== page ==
Nourishment from nutrients is essential for growth and the maintenance of life. There are seven main classes of nutrients that the human body needs to thrive—carbohydrates, proteins, fats, vitamins, minerals, fiber, and water.
Where is the best place to get these necessities of life? Keep reading to find out.
Nutrients from Supplements
Supplements often contain (isolated) nutrients in concentrated amounts. These nutrients can either be synthetic in form or extracted from whole food sources. Generally speaking, nutrients in supplements are in a much higher quantity than those found in a normal food serving. [2,3]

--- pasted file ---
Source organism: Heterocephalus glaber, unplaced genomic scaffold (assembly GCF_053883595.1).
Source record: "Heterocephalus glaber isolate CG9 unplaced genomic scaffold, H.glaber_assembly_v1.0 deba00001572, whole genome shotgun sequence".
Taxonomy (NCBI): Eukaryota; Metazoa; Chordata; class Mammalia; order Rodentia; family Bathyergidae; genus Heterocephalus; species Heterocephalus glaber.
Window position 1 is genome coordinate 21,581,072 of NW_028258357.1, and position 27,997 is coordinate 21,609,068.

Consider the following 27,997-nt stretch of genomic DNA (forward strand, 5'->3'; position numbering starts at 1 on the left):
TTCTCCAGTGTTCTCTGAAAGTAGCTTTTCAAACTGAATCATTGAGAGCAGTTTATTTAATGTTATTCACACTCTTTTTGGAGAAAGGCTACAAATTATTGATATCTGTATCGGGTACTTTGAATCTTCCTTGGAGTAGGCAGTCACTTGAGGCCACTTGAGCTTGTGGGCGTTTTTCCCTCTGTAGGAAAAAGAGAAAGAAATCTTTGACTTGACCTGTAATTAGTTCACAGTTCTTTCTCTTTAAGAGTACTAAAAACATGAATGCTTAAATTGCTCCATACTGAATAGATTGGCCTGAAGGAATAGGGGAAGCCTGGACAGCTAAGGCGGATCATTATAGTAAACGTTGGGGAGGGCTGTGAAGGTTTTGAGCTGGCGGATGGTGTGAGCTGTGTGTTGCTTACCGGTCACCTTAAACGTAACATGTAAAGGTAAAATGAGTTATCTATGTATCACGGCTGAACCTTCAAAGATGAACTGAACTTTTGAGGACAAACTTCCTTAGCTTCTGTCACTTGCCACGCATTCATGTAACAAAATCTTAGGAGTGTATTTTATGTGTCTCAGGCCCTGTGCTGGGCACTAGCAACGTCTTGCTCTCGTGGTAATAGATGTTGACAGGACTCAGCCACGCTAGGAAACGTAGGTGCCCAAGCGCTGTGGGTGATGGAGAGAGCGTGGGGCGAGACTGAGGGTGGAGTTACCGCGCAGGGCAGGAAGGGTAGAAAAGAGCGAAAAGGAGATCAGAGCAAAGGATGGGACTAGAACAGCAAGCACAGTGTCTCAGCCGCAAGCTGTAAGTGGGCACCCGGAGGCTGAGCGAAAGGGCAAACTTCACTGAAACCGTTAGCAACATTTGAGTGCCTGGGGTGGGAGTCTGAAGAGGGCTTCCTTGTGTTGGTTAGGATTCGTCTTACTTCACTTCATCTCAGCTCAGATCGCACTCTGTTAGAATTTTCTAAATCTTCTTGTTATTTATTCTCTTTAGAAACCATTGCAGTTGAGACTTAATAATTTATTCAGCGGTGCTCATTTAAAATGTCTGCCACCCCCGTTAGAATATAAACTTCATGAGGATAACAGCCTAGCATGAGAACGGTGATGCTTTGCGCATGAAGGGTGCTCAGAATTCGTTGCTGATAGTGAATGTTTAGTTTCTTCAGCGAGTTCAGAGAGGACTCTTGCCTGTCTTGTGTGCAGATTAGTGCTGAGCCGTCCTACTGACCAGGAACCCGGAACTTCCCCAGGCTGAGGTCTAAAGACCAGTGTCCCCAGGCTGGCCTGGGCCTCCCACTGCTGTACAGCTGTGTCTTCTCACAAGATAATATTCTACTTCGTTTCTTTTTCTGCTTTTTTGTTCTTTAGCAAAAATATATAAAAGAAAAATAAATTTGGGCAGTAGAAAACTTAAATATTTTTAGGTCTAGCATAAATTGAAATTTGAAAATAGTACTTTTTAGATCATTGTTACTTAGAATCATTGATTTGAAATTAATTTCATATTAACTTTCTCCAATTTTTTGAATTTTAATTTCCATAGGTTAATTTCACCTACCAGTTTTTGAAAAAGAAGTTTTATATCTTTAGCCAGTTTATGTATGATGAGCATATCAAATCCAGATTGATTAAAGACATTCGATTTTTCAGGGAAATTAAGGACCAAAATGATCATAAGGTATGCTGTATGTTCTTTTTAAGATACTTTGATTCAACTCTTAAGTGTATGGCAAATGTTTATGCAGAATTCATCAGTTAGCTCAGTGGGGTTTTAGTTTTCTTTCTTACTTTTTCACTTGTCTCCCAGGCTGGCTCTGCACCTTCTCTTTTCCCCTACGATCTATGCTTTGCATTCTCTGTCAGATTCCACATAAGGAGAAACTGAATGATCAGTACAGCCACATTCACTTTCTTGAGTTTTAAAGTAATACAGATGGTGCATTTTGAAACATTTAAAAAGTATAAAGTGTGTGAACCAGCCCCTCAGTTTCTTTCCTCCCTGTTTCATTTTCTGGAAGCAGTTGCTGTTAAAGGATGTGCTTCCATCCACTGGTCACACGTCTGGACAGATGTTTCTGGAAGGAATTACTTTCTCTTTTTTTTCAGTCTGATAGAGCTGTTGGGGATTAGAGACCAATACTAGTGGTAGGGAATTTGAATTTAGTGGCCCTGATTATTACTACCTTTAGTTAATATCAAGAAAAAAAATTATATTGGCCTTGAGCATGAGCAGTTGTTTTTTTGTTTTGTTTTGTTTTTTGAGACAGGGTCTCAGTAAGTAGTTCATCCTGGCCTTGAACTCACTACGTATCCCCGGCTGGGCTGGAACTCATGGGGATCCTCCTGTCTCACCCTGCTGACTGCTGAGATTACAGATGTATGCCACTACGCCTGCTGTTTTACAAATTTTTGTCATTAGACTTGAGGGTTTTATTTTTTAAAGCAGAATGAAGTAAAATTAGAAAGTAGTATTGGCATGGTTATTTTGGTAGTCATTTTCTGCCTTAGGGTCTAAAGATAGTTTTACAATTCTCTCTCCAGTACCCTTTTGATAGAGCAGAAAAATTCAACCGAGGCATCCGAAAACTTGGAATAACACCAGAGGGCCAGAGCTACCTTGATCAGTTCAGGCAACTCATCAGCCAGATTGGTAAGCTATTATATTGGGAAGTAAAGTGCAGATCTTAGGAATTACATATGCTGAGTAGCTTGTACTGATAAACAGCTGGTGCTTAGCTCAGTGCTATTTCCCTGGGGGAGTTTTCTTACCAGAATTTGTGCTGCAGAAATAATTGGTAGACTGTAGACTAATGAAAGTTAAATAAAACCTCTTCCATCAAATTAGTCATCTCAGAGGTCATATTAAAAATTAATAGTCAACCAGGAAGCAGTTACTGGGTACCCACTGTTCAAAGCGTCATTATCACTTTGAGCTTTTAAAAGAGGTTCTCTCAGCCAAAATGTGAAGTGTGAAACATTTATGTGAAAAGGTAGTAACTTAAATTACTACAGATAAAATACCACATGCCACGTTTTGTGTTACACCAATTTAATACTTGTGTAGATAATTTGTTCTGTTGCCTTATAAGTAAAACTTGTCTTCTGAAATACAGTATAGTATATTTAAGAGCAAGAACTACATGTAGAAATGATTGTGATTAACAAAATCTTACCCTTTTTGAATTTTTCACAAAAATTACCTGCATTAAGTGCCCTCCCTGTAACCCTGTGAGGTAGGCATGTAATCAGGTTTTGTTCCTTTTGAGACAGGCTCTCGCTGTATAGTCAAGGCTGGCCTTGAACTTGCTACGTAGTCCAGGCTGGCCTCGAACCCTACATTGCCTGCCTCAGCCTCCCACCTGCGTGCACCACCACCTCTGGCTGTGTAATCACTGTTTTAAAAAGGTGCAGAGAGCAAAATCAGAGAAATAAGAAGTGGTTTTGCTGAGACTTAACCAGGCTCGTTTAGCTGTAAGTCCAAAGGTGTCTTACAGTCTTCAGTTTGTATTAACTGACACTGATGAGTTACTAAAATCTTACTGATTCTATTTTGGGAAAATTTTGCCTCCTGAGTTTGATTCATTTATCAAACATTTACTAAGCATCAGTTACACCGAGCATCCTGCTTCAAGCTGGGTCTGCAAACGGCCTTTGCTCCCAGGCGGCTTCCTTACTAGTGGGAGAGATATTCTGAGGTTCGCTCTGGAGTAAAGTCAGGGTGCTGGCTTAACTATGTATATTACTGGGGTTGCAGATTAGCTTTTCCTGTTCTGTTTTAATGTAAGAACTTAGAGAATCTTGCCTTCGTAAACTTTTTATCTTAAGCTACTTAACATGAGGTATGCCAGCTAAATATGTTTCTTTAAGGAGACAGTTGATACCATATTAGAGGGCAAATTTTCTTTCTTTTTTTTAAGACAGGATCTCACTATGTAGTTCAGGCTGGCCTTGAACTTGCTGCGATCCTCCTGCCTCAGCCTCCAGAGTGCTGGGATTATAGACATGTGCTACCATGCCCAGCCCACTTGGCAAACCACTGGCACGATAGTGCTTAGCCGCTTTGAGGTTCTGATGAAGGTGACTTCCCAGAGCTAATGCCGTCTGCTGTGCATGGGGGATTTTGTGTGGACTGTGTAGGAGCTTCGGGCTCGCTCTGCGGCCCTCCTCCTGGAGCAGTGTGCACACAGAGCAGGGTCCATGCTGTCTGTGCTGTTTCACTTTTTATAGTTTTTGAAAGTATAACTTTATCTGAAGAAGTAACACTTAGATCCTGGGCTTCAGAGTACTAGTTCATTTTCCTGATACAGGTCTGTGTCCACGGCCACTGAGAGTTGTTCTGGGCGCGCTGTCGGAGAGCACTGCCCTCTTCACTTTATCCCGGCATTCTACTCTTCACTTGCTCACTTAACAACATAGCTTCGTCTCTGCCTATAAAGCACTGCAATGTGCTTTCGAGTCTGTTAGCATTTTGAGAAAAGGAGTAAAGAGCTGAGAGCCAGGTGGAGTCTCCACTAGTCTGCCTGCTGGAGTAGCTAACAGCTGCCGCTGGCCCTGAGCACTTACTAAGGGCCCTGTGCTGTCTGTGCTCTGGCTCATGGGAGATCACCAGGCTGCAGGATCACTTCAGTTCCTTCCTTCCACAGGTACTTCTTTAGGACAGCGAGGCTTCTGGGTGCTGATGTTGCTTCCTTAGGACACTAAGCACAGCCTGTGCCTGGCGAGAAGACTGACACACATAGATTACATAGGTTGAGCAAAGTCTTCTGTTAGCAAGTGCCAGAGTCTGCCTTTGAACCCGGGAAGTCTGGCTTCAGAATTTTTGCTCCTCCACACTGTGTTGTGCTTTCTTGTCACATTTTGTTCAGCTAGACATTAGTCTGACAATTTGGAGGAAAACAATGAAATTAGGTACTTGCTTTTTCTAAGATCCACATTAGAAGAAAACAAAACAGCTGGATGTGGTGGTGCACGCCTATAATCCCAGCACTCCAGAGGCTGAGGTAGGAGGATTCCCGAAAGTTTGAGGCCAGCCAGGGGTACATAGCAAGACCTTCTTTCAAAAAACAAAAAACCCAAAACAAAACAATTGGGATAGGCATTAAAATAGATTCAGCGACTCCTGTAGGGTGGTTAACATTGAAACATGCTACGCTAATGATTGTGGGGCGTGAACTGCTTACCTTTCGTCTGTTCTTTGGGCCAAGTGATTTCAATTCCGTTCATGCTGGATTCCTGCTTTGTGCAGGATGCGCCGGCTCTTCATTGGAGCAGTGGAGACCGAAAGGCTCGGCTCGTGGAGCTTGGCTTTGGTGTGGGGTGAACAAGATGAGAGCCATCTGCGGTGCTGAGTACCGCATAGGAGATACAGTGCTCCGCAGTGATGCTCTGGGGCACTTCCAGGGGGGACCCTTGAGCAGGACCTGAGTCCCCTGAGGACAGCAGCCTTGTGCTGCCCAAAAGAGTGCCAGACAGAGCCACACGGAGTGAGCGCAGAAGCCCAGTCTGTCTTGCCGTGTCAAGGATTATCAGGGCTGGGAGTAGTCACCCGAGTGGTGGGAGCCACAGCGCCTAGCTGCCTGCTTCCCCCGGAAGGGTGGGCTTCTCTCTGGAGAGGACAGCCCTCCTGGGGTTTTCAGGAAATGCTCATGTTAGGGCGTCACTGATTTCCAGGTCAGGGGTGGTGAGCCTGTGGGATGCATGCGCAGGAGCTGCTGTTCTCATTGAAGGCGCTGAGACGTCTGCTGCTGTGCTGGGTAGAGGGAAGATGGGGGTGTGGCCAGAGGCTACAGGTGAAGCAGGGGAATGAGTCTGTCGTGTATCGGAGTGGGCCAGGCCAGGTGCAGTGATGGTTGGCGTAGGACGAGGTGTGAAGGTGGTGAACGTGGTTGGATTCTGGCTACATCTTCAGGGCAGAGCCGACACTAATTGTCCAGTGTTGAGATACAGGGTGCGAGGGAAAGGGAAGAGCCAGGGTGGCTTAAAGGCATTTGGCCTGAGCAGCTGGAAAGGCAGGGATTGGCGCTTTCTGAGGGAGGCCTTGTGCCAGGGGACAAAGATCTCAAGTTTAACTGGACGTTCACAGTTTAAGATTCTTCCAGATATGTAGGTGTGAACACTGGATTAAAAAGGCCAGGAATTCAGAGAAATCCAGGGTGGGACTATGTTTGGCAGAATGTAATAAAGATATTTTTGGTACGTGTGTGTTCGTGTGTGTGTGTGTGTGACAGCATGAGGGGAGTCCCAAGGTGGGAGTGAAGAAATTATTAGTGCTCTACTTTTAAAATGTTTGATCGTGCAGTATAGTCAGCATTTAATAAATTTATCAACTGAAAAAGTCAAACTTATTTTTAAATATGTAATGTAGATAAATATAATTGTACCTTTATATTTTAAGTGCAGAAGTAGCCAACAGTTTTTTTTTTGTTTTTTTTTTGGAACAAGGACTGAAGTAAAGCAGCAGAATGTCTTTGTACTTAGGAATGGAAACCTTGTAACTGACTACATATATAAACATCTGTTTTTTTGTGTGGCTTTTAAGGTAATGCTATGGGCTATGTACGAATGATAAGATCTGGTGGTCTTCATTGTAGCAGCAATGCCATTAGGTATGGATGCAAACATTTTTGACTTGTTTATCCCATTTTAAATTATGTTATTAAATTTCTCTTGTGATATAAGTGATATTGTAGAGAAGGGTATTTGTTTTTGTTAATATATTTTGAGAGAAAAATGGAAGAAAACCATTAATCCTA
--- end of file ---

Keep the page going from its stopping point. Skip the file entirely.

Supplements are useful in maintaining optimal nutrient levels, which is critical to human health. For some people, supplementation is necessary to remedy or prevent deficiencies.
On the other hand, studies have shown that most people just aren’t getting an optimal daily intake of essential nutrients. For example, one study done on a large group of American adults found that 45% had inadequate vitamin A intake, 15% for zinc, 46% for vitamin C, 84% for vitamin E, and 95% for vitamin D, all of which are nutrients that are vital for the immune system to properly function.
Nutrients from Food
In comparison, natural whole-food nutrients include things like vitamins, minerals, fatty acids, and antioxidants from foods like fruits, vegetables, fish, dairy, beans, grains, and meat. These types of nutrients are essential for your overall health and wellness—from conception to old age. [8,9]